Continuous integration is a necessary part of modern software development and you should take advantage of it in all your projects. The includes the LaTeX ones, which are often overlooked. For example, on GitHub, you can easily set up testing environment using Travis CI. Even if you always compile your documents locally, errors might slip through, particularly if you use tools automating your builds. Travis CI let’s you trigger builds for commits and pull requests, thus making sure you or your collaborators don’t break your documents.

To set up Travis CI, put the following in the .travis.yml file in your repository:

The snippet installs a full TeX Live distribution before compiling the documents in your project. TeX Live is a popular distribution chosen for consistency, since that’s what I use on my machine. The distribution is pretty big, and based on my experience, its installation typically takes around 7 minutes. To speed up the build, you could install a subset of packages needed for your document only. However, in practice, I typically don’t want to bother fixing bugs in the CI configuration after I add packages to my documents, and I prefer to sacrifice speed for reliability and convenience.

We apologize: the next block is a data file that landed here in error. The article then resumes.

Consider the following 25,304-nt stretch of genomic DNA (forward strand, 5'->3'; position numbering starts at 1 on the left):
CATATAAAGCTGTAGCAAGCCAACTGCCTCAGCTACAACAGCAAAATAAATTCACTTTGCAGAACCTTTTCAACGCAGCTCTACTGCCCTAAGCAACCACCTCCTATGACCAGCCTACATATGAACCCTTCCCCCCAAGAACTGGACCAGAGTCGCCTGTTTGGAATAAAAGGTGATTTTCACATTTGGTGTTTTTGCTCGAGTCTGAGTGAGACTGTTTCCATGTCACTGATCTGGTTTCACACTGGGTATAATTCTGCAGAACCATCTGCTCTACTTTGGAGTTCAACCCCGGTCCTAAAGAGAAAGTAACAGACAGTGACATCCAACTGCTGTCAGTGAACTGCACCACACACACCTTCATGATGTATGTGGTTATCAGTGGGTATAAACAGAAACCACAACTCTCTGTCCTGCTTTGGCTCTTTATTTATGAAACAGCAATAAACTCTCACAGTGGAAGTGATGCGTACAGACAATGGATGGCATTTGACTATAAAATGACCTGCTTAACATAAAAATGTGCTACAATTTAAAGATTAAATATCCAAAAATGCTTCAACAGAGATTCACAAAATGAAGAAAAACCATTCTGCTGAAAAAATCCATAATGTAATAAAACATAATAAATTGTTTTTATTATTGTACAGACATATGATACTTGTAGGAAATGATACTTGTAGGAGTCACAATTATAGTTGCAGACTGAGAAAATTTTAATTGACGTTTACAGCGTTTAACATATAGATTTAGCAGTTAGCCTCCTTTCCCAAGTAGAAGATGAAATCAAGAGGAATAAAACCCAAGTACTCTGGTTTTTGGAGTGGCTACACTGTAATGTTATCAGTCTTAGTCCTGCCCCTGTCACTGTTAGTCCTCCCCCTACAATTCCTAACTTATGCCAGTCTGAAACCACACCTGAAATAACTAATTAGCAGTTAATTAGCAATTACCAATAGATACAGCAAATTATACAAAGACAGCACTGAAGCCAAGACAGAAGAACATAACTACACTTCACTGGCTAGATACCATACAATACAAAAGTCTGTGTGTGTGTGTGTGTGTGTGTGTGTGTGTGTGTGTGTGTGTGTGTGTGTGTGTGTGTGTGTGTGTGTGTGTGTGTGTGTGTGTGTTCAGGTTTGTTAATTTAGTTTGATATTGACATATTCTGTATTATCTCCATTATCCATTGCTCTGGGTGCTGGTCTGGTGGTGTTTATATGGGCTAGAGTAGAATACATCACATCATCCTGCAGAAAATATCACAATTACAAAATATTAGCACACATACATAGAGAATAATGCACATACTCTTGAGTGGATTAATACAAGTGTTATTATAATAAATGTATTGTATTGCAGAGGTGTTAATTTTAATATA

The actual installation step of the build consists of running pdflatex on all TeX files in the project’s root directory. I’m using pdflatex in this example, because I usually generate PDFs from my source files. Usage of other commands, such as latex or xelatex, is analogous. -interaction=nonstopmode sets the interaction mode to nonstop, which makes TeX run without requiring feedback from the user, through the errors. -halt-on-error ensures TeX exits with an error code when an error is encountered during processing, thus failing the build in Travis CI.

You can see a real-life example of CI in a LaTeX project e.g. in this repository (see also the corresponding configuration and builds).